Methodology: A Profile of Promising Practices from Canada and Abroad
This collection of case studies represents projects from each of Canada’s ten provinces and three territories, as well as two international examples. Communities were selected through two mechanisms: first, by request for nominations to the Healthy Living Issue Group and the Population Health Promotion Expert Group of the Public Health Network; second, through research and networking by the authors. The following case study selection criteria were established to facilitate meeting the overall project requirements.
Case study selection criteria
- An example from each province and territory, if possible, and two international;
- Different sizes of communities/municipalities;
- Urban and rural examples;
- Different changes in the built environment (urban design and buildings), transportation infrastructure (bike lanes, streets), or policy, planning and programming;
- Collaboration of different partners including non-governmental organizations (NGOs), government, industry, community groups, business, education, etc.;
- Examples from different stages of development and engagement, with higher priority given to more mature projects;
- Success stories, although it is not necessary to only profile success;
- Examples that reflect a health perspective – ideally with health outcomes included in the decision-making process (healthy weights, physical activity, healthy eating, and food security are the primary focus, without excluding others);
- Examples that achieve multiple objectives related to health outcomes; and
- Examples that address the needs of vulnerable or marginalized populations since these are often the people living in the unhealthiest environments.
A total of forty-two projects were initially nominated and sorted in a table (see below) specifying setting, project type, partners involved, development stage, target group, implementation level, and health outcomes. A brief synopsis described location, topic, and contact information. The Strategic Collaboration Working Group reviewed and evaluated each of the projects, and selected one for each province and territory and two international examples.
The case studies were selected with the intent to represent the wide variation of settings, regional circumstances and partners found across Canada. The case study communities profiled in this document range from the village of Harbour Grace, Newfoundland and Labrador with three thousand residents, to the Region of Peel, Ontario with a population over one million. Similarly, the implementation reach of projects ranges from the local level, to the provincial, to the inter-territorial level. The rich variety of the case studies reveals an impressive array of innovations.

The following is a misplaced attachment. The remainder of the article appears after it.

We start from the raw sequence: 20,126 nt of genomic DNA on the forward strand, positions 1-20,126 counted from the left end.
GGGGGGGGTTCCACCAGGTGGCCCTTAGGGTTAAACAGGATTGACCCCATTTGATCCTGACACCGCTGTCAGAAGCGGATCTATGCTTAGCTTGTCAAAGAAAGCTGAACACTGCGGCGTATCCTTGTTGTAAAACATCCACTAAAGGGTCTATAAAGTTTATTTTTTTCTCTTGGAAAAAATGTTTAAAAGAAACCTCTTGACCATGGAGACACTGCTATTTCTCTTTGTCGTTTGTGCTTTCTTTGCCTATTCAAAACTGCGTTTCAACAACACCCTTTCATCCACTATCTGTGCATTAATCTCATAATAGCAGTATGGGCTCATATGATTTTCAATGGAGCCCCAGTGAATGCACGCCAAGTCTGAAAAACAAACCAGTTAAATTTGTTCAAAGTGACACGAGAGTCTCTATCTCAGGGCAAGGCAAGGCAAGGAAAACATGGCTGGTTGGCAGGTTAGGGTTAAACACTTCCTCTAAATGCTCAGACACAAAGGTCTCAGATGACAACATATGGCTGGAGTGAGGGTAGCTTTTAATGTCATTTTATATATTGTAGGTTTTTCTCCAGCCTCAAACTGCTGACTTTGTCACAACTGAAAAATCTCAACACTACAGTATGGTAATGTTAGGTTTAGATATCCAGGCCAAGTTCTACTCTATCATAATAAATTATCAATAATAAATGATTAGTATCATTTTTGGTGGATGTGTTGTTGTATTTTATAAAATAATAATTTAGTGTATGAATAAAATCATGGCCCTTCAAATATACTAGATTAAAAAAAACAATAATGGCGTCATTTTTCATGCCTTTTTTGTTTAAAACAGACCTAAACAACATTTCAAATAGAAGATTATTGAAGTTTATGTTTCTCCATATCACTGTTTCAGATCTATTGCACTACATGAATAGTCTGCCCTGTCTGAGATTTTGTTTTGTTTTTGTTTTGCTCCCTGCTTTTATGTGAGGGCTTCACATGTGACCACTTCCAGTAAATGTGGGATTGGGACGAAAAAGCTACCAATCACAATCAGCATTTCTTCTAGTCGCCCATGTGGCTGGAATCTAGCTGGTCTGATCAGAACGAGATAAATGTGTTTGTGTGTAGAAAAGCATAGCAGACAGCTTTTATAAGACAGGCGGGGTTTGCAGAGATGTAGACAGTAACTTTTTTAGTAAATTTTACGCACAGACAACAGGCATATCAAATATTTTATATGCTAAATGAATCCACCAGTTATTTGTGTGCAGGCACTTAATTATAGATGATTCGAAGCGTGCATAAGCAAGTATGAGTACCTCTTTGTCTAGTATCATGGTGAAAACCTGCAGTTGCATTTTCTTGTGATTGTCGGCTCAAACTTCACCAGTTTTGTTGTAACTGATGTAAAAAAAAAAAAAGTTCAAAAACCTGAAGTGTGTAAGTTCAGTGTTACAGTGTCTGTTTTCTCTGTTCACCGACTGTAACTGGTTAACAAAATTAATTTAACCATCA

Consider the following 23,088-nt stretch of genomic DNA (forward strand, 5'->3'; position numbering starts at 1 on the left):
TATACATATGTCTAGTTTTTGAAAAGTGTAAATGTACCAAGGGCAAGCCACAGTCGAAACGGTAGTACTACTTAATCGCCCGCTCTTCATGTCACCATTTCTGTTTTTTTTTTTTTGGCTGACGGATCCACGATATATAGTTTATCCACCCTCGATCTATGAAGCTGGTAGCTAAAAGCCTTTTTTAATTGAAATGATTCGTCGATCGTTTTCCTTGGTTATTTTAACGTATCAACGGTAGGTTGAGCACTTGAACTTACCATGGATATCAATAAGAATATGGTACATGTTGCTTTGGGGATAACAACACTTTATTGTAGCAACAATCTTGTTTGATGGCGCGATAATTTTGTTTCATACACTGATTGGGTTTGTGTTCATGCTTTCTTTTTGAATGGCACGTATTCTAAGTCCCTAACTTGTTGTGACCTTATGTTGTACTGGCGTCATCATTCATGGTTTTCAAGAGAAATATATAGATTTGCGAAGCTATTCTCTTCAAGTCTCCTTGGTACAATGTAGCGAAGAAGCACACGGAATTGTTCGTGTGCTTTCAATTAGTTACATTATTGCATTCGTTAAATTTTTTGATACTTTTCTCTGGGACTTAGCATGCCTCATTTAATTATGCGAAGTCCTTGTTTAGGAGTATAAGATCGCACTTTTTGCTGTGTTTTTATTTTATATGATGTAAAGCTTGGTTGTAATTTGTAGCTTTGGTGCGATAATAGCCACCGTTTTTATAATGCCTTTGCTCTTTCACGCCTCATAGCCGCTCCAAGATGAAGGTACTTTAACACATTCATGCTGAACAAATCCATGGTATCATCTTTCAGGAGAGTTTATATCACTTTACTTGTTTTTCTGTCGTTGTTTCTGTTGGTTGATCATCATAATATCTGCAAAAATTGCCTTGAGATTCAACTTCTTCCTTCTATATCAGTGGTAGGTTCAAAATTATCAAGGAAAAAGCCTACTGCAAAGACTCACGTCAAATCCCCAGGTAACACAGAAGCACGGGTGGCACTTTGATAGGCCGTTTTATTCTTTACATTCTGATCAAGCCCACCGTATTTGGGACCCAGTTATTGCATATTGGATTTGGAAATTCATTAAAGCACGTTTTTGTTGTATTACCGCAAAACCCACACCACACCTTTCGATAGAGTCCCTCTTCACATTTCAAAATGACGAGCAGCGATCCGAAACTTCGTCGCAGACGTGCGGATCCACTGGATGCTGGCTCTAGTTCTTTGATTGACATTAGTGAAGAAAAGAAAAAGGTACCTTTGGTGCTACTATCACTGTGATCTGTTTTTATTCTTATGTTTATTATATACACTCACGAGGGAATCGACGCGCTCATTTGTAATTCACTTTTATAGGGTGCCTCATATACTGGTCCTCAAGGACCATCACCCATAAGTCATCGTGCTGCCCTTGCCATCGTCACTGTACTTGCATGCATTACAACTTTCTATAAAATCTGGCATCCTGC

Figure 1 - Text equivalent
|Cluster A: Setting||Cluster B: Project Type||Cluster C: Partners Involved||Cluster D: Development Stage||Cluster E: Target Group||Cluster F: Implementation Level||Cluster G: Health Outcomes|
|Urban||Urban Design||Health||Nascent||Children/Youth||Local||Healthy Eating|
|Rural||Transportation Infrastructure||Planning||In Progress||General Population||Regional||Physical Activity|
|Policy/Planning||NGO/Community Group||Completed||Marginalized Populations||Provincial||Other|
Case Study Evaluation Matrix
After final review and case study selection, key informants were identified and invited to participate in a telephone interview. The case studies are based on these key informant telephone interviews using a structured set of questions. The key informants, all actively involved with their project, came from public health, health promotion, regional or urban planning, recreation, non-governmental organizations (NGOs), local government, and education, among others.
The case studies were then summarized and analyzed for planning and implementation processes, partnerships, evaluation methodologies and results, lessons learned, and advice to other communities. The analysis focused on how a health perspective was developed and how the participating organizations influenced the planning process. It is important to note that this study does not represent an exhaustive analysis of all healthy built environment efforts in Canada.
We are grateful to the project participants whom we interviewed for this report. Their willingness to share detailed information about their work and the challenges they faced has strengthened this review.
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